Waste the group’s time.
Make inappropriate comments.
Fail to stay on task.
Withdraw, don’t participate.
How to Resolve Conflict: Six Steps
1) listen
2) understand other point of views
3) show concern for the relationship
4) look for common grounds
5) invent new problem solving options
6) reach an agreement based on what is fair
Methods for Reaching Group Decisions
Majority, Consensus, Minority, Averaging, Authority rule with discussion
Over-eagerness to Agree
*Symptoms:* Group overestimates its power & morality. Group becomes closed-minded. Group members experience pressure to conform
*Prevention:* Consider multiple solutions. Establish systematic procedures . Avoid hearing leader preferences at start. Prevent insulation
What Makes a Team Successful?
Small size and diverse makeup. Agreement on purpose and procedures. Ability to confront conflict. Sound communication techniques. Collaboration, not competition. Acceptance of ethical responsibilities. Shared leadership
meetings – duties of meeting leaders
Decides whether a meeting is necessary. Includes only key participants. Prepares agenda, including topics, times, and names. Considers whether to use a digital calendar to schedule meeting. Starts on time and begin with preview, agenda. Appoints a secretary to take minutes and a recorder to track ideas. Encourages participation, avoiding digression. Deals with conflict openly, lets parties speak. Confirms agreement when consensus occurs. Ends meeting on time. Summarizes results achieved. Distributes minutes a few days later. Reminds team members of assignments.
Meetings – Duties of Meeting Participants
Arrive early and prepared. Turn off and put away electronic devices. Bring a positive attitude; stay calm, pleasant, and energetic. Contribute respectfully: wait your turn, and raise your hand. Give credit to others. Help summarize. Express your views in the meeting, not later. Follow up by completing assigned tasks.
How Virtual Meetings Are Possible
audio conferencing, video conferencing, web conferencing
Simple and effective
Most commonly used collaborative tool in business
Tools include enhanced speakerphone, telephone, and mobile phone
Also known as voice conferencing, teleconferencing, conference calling, and phone conferencing
Participants can see each other and small product details.
Collaborators connect in real time.
Although expensive, telepresence rooms are like being there.
Organizations reduce travel expenses, travel time, greenhouse gases, and worker fatigue.
Tools include video, audio, and software.
web conferencing
Inexpensive and easily accessible
Used in business to share electronic documents and demonstrate products
Participants interact in real time
Tools include computer, Internet access, software, and (optional) camera
Techniques for Successful Virtual Meetings
Be sure everyone knows how to operate technology.
Distribute documents in advance and log on early.
Explain how to ask and answer questions.
Say your name before speaking.
Decide whether to “mute” phones.
Pay attention; don’t multitask.
Ask questions of specific people and use a strong voice.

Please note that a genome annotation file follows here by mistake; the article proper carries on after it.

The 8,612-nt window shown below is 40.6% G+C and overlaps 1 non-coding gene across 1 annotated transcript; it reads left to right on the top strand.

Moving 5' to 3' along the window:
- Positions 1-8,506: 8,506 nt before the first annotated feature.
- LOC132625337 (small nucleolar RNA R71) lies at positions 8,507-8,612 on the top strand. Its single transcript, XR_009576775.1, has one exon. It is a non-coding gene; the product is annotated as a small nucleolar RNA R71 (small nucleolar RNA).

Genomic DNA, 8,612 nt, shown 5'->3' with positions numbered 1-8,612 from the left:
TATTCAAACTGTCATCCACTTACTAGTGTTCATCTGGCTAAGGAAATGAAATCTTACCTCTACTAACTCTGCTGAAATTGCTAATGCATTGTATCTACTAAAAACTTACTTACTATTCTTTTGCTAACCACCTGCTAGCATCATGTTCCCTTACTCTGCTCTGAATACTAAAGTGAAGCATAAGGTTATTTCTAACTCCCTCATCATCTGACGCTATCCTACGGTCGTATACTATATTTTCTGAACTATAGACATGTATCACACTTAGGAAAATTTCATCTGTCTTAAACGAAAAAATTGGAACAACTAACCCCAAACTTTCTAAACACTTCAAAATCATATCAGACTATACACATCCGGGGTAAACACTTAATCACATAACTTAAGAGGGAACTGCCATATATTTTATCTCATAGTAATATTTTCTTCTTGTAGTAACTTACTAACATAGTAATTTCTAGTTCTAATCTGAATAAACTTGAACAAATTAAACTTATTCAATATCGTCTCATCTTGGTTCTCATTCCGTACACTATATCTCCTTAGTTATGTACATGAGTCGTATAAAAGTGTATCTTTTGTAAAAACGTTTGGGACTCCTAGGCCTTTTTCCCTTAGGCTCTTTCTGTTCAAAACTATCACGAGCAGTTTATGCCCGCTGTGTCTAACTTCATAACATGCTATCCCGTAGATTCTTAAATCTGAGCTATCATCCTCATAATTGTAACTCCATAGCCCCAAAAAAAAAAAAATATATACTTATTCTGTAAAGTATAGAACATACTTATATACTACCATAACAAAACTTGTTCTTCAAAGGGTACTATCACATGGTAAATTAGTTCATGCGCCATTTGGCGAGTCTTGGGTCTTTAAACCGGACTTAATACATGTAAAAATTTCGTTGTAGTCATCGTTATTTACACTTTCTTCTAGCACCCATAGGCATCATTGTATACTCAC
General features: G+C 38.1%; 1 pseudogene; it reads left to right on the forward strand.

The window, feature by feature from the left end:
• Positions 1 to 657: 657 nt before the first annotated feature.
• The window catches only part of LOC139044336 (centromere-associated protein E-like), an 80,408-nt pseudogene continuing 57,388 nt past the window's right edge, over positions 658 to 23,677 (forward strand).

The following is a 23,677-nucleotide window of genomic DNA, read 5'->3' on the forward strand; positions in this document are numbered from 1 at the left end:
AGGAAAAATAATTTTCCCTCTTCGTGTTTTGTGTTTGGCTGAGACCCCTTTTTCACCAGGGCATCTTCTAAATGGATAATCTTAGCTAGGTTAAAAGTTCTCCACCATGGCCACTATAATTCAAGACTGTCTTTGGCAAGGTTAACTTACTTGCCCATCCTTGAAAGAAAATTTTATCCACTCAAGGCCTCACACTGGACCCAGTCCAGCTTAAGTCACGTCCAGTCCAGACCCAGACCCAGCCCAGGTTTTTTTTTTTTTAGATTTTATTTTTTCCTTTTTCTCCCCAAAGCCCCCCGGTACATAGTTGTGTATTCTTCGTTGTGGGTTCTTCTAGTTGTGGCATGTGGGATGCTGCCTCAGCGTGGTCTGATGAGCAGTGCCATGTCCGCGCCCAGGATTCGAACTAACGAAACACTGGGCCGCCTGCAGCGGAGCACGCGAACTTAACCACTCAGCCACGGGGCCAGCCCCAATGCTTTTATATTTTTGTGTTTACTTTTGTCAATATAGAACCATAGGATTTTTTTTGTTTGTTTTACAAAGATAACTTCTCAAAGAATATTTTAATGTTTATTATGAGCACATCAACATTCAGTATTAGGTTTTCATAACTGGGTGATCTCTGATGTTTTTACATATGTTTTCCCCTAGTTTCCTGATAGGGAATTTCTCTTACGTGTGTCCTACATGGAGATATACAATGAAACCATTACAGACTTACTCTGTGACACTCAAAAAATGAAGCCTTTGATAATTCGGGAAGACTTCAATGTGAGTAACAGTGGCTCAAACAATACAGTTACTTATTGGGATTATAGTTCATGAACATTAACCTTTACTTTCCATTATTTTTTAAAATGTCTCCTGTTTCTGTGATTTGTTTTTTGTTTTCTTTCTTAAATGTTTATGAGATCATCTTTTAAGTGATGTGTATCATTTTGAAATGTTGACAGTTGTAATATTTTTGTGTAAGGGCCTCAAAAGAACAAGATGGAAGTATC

Give everyone a chance to speak with “round-the-table.”
types of workplace listening
Listening to superiors
Listening to colleagues and teammates
Listening to customers
Ten Keys to Building Powerful Listening Skills
Control internal and external distractions.
Become actively involved.
Separate facts from opinions.
Identify important facts.
Avoid interrupting.
Ask clarifying questions.
Paraphrase to increase understanding.
Capitalize on lag time.
Take notes.
Be aware of gender/cultural differences.
The Listening Process
perception–> interpretation –> evaluation –> action
Common Listening Barriers
*Mental Barriers:* Inattention, Prejudgment, Frame of reference, Closed-mindedness, Pseudolistening
*Physical and Other Barriers:* Hearing impairment, Noisy surroundings, Speaker’s appearance or mannerisms, Lag time
active listening techniques
Being non-evaluative
Paraphrasing the content
Reflecting the implications
Reflecting underlying feelings
Inviting further contributions
Using non-verbal responses
Ten Myths About Listening
1) Myth: Listening is a matter of intelligence. Fact: Careful listening is a learned behavior.
2) Myth: Speaking is more important than listening. Fact: Speaking and listening are equally important.
3) Myth: Listening is easy and requires little energy. Fact: Active listeners undergo the same physiological changes as a person jogging.
4) Myth: Listening and hearing are the same process. Fact: Listening is a conscious, selective process, while hearing is an involuntary act.
5) Myth: Speakers are able to command listening. Fact: Speakers cannot make a person really listen.
6) Myth: Hearing ability determines listening ability. Fact: Listening happens mentally – between the ears.
7) Myth: Speakers are totally responsible for the communication success. Fact: Communication is a two-way street.
8) Myth: Listening is only a matter of understanding a speaker’s words. Fact: Nonverbal signals also help listeners gain understanding.
9) Myth: Daily practice eliminates the need for listening training. Fact: Without effective listening training, most practice merely reinforces negative behaviors.
10) Myth: Competence in listening develops naturally. Fact: Untrained people listen at only 25 percent efficiency.
functions of nonverbal communication
Complement and illustrate
Reinforce and accentuate
Replace and substitute
Control and regulate
forms of nonverbal communication
Eye contact, Facial expression, Posture and gestures, Time, Space, Territory, Appearance of documents, Appearance of people
Ways to Show Professionalism When You Communicate
Speech habits, Email messages, Internet address, Voice mail techniques, Telephone habits, Cell and smart phone use
How to Gain an Etiquette Edge
Use polite words. Express sincere appreciation and praise. Be selective in sharing personal information at work. Avoid putting people down. Respect coworkers’ space. Rise above others’ rudeness. Be considerate when sharing space and equipment with others. Disagree agreeably.